The deaths of dozens of seagulls this week in Casco Bay may have been caused by avian flu, a Maine Audubon scientist said Thursday.
Photos of the dead birds suggest avian flu was the likely culprit, but the birds must still be tested to be sure, said Doug Hitchcox, staff naturalist for Maine Audubon in Falmouth.
“It’s very likely that it was avian flu, but until there have been some tests done, I wouldn’t want to jump to that conclusion,” Hitchcox said in a telephone interview Thursday evening. Hitchcox said climate change is disrupting Casco Bay ecosystems and there could be other factors involved.
“There are enough unknowns that I wouldn’t want to jump to conclusions,” he added.
A local woman cruising in a boat near Mink Rocks, just east of Cliff Island, took photos of the birds this week. Hitchcox identified the birds as great black-back gulls, a species vulnerable to the virus. Mink Rocks is most likely a nesting colony for the great black-back gulls, which Hitchcox said are the world’s largest gulls.
Great black-back gulls are described by the Cornell Lab of Ornithology as aggressive hunters, pirates and scavengers. Herring gulls are smaller and are the ones commonly seen on beaches.
The woman who reported the deaths, Shannon Silverson, could not be reached Thursday, but she told WGME-TV she saw a large seagull flopping around and took photos.
“It was obviously sick,” Silverson told the TV station. “I turned around and all of a sudden I saw another, and then another one, and another one. There was probably 30 (gulls), some alive, some dead. I’ve never seen anything like it.”
Silverson contacted the National Oceanic and Atmospheric Administration, according to Ainsley Smith, NOAA’s marine mammal stranding coordinator. Smith said she referred Silverson to the U.S. Department of Agriculture, which tests birds for the virus. Smith does not know if the USDA tested any.
“While it’s unfortunate, it is not surprising based on what we’ve been hearing from other states,” Hitchcox said.
Earlier this week, authorities reported a massive bird kill on Martha’s Vineyard in Massachusetts. The Associated Press reported that hundreds of dead cormorants washed up on the island’s shores, and officials said the deaths may have been caused by a highly contagious strain of avian flu.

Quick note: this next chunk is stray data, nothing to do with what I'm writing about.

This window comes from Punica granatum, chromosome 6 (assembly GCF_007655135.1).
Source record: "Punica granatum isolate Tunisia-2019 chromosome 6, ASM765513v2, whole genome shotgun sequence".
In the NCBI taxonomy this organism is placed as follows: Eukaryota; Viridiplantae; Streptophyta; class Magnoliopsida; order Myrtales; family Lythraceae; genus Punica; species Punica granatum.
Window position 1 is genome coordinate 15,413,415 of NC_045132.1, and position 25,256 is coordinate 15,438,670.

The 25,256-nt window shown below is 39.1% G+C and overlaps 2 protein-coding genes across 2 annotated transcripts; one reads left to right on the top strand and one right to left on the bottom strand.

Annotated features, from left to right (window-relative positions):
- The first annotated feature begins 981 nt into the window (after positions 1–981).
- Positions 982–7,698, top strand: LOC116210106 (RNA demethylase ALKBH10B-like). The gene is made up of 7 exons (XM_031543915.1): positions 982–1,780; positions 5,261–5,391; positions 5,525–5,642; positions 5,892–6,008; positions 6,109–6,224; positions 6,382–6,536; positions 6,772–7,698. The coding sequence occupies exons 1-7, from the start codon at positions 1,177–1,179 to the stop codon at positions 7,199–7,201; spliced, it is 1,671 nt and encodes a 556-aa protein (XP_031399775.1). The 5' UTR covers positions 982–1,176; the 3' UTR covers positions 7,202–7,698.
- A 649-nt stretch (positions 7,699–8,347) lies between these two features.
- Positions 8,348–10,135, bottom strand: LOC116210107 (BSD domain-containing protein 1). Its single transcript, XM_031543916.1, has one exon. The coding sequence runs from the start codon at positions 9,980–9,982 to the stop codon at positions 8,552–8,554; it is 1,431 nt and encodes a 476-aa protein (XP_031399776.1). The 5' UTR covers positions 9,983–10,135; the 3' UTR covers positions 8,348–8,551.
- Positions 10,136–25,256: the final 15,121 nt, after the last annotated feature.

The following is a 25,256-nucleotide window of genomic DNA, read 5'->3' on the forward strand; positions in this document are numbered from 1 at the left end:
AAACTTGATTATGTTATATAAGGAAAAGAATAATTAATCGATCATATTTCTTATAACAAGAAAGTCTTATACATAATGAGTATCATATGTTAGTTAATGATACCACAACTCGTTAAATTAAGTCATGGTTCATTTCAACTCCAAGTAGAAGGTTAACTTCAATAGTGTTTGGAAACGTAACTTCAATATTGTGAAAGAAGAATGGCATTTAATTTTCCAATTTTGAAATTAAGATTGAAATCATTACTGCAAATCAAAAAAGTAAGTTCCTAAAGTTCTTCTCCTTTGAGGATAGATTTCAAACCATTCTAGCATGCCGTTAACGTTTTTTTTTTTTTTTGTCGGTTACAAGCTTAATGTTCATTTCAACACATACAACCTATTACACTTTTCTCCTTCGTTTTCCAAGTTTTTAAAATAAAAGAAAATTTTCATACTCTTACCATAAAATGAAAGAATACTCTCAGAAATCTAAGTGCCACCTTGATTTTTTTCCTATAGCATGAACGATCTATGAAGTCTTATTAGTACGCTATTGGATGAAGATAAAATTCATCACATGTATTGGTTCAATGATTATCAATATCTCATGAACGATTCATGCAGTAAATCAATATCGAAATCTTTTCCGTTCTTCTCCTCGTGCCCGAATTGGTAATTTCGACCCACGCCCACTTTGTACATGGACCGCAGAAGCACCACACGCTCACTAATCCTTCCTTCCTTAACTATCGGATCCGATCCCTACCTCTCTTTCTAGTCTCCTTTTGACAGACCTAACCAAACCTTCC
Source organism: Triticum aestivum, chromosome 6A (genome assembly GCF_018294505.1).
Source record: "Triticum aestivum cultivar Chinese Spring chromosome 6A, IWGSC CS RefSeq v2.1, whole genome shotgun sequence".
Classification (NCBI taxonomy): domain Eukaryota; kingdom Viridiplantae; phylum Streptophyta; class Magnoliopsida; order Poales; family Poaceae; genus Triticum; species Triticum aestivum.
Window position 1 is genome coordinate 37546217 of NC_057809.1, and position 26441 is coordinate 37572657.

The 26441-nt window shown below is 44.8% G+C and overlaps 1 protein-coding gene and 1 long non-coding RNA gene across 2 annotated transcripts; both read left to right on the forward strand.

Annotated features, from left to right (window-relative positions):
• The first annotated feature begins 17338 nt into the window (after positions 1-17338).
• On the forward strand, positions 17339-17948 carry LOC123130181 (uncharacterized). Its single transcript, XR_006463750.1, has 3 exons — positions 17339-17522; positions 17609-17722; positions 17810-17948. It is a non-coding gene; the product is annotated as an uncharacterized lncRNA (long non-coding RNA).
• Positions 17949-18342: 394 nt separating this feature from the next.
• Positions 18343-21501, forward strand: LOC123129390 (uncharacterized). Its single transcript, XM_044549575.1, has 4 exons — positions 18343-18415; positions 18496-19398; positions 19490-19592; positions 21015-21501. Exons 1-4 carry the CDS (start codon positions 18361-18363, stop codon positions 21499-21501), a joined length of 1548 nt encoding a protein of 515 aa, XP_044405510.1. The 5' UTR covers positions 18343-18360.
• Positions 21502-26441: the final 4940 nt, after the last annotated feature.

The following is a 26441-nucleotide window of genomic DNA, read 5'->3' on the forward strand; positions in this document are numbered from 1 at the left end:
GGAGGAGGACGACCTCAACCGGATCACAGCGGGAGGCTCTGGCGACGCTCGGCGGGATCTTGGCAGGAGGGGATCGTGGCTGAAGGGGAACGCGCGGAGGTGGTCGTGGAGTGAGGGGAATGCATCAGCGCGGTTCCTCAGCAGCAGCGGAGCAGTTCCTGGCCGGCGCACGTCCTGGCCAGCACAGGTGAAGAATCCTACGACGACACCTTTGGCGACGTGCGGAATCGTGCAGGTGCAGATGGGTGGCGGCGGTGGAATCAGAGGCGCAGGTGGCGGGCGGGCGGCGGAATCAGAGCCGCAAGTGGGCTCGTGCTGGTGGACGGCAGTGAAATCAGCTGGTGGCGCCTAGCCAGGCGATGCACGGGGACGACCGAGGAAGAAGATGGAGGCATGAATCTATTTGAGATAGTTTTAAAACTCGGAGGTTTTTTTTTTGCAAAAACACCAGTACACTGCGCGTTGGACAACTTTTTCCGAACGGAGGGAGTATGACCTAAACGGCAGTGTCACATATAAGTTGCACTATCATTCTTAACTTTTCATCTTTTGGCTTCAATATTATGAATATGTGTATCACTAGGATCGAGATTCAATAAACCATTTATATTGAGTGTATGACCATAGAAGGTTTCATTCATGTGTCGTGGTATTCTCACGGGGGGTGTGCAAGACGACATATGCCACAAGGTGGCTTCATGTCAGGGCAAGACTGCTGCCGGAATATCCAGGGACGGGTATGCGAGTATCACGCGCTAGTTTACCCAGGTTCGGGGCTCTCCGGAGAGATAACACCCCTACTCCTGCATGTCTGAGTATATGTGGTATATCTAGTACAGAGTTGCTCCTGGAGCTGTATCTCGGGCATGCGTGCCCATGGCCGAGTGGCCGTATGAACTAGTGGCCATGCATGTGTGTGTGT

The animal control officer for the town of Tisbury, Massachusetts, said it could take years for the cormorant population to recover on the island. The officer urged residents not to touch the birds and to keep dogs on leashes. Many of the dead birds were floating in seaweed.
Earlier this month, avian flu decimated the world’s largest colony of northern gannets on Bass Island in the Firth of Forth off the coast of Scotland, Hitchcock said. Tests by Scotland’s Department for Environment Food & Rural Affairs on a few of the gannets showed they were infected with avian influenza, according to the BBC.
Earlier this year, there was an outbreak of highly pathogenic avian influenza (HPAI) among Maine’s domestic poultry flocks, but Jim Britt, a spokesman for the Maine Department of Agriculture, Conservation and Forestry, said the number of backyard bird cases has waned dramatically.
“We haven’t received any reports of bird flu for months,” Britt said Thursday.
The last reported case of HPAI in the Northeast was in Vermont on April 29, according to the Maine department’s website. The risk of domestic birds contracting the virus from wild waterfowl remains high, and the state continues to urge flock owners to shelter or separate their flocks from wild birds.
There has never been a case in Maine of a person becoming infected with the avian flu.
The Maine agriculture department said the onset of summer weather could help blunt the spread of avian flu.
“Sustained hot, dry weather coinciding with decreased movement of wild waterfowl populations is expected to benefit HPAI control efforts,” MDACF said.